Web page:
Matching family tree profiles for Yehudah "Ya'ish" ben Yahudah ibn Yaḥyā, senhor de Aldeia dos Negros
About Yehudah "Ya'ish" ben Yahudah ibn Yaḥyā, senhor de Aldeia dos Negros
Hiyya ibn Yaish, father of Yehudah Ya'ish ben Yahuda, married into the Sisnandiz Family of Coimbra. Sisnando had an illustrious military career. Upon his capture by al-Muqtadid, he quickly proved his bravery and talent and was elevated to leading an army against the Christians. The Muslims were victorious under his command. At first Sisnando worked as a go-between for Abaddid Emir al-Muqtadid and King Fernando I, but Sisnando became afraid of al-Muqtadid and switched loyalties to Fernando and the Christians. After his defection, Sisnando served the kings of Leon as a mediator between other Muslim (taifa) kings. Even though he had been responsible for defeating the christians previously, on transferring his loyalties Sisnando was accepted and given the honour due to one of his fame and achievements in battle. He quickly rose in Christian circles, and it was he who suggested to Fernando that he should invade Lusitania, the land north of the rivers Mondego and Alba where there still remained a reasonable number of Christian residents. As a result of Sisnando’s advice, Fernando was victorious in and around Coimbra and took all the land to the north of the rivers about 1058.
Sisnando forced the Muslims to leave and allowed the Christians to stay. As a reward King Fernando I made Sisnando governor of the newly reconquered country, and gave him land nearby, his jurisdiction extending from the Duero to the Mondego. Although the date of the capture of Coimbra is disputed by some sources, Sisnando was undoubtedly with Fernando before it fell. The success of the reconquest was due mainly to the co-operation of the Christians living in the area and Sisnando’s services. When Fernando died in 1065, his sons and successors kept Count Sisnando as the governor of Coimbra and he, in his turn, served them loyally until his death.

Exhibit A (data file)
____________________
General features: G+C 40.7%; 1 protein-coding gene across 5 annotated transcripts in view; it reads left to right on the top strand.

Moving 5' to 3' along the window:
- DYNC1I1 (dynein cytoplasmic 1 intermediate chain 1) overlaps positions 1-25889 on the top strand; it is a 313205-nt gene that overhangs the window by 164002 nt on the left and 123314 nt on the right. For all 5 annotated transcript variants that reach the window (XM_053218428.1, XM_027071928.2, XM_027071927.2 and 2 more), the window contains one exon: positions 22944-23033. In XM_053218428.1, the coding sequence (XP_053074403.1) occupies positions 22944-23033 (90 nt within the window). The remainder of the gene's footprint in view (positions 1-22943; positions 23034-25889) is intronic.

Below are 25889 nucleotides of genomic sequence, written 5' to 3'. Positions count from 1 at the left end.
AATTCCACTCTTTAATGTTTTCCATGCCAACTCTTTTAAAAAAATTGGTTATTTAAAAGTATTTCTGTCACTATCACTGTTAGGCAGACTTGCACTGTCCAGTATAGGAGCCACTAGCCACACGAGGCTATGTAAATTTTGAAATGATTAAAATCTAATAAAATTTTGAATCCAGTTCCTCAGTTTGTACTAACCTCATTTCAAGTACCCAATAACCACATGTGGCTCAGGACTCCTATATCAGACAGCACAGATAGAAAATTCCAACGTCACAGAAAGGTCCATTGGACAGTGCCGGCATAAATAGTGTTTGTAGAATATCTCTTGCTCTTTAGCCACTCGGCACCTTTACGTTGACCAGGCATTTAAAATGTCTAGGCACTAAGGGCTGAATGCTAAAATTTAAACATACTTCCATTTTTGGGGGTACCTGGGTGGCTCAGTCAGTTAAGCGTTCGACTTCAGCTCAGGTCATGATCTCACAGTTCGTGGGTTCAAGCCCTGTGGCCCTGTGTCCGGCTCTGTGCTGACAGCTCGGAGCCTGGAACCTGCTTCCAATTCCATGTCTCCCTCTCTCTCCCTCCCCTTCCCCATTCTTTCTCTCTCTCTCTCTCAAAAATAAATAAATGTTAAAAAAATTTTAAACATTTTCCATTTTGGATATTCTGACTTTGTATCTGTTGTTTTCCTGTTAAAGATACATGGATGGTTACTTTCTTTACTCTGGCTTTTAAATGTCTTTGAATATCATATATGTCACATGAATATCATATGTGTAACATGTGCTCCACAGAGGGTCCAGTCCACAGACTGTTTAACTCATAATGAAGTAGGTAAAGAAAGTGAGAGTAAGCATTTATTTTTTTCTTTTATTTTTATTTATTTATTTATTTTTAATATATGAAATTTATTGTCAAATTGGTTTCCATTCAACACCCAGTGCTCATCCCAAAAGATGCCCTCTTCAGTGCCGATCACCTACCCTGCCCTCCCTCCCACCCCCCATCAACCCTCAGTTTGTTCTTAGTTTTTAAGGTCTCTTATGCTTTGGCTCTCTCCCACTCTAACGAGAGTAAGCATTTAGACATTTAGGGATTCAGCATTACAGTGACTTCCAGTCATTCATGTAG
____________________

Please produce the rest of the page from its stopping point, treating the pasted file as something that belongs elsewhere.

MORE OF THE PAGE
Hiyya spent the first 25 years of his life in Toledo - at the same time as Yosef ibn Migash was operating a Beit Midrash in Toledo. Lucena had been lost to Berbers, and this forced Rimigash to migrate to Toledo. Abraham ibn Daud was a student of Baruch ibn Isaac al-Balia while I speculate that Hiyya was a student of Rimigash. The mindset, psychology, and geography are changed in this generation. Hiyya Travels to Portugal with his father and so begins a new family venue in which to thrive.
According to Pinsker (sec. 1, p. 5), Yaḥyā is the usual Arabic praenomen equivalent of Judah, whereas ibn Zakarīyā’ represents a not infrequently attested scribal confusion of bin/ibn for Abū, the latter (i.e., Abū Zakarīyā’) being in fact the usual kunya for Judah (see Judah b. Joseph of Qayrawān).
Pinsker, Simcha. Liqquṭe Qadmoniyot (Zur Geschichte des Karaismus und der karäischen Literatur), Vienna, 1860.
Reference: "Divrei ha-Yamim le-Bnei Yahya,( דברי הימים לבני יחייא )", by Eliakim Carmoly, Printed in Frankfort am Main/Rodelheim, Published by: Isak Kaufman, 1850. Genealogy of, and biographical work on, the Yahya family by Eliakim Carmoly. There is an introduction from Carmoly, in which he informs that the Yahya family is one of distinction from the time of Maimonides. Originally achieving greatness in Portugal and Spain, they after settled in Italy and Turkey. The text is preceded by a chart of the family, beginning with the Nasi, Don Yahya, and concluding with Don Gedalia. The text, in seven chapters, is set in a single column, primarily in rabbinic type although there are instances of vocalized square letters, and is accompanied by extensive footnotes. The final page is an announcement of the forthcoming publication of seven minor Yerushalmi tractates by Carmoli. The text of this book was compared to the "bin Yahya Family Tapestry", currently stored in the antiquity archives of Jewish Theological Seminary in New York City, by Abraham Greenstein - grandson of Abraham Gindi HaKohen. The text matches the Tapestry.
We know of the exploits of Ya'ish ibn Yahya as a result of four (4) texts:
- De expugnatione Scalabis" (em português: The Capture of Santarem - written between the end of the 12th century and the beginning of the 13th century, by a monk of the Monastery of Santa Cruz of Coimbra.) The text can be found here: http://www.univ-ab.pt/bad/20/62.html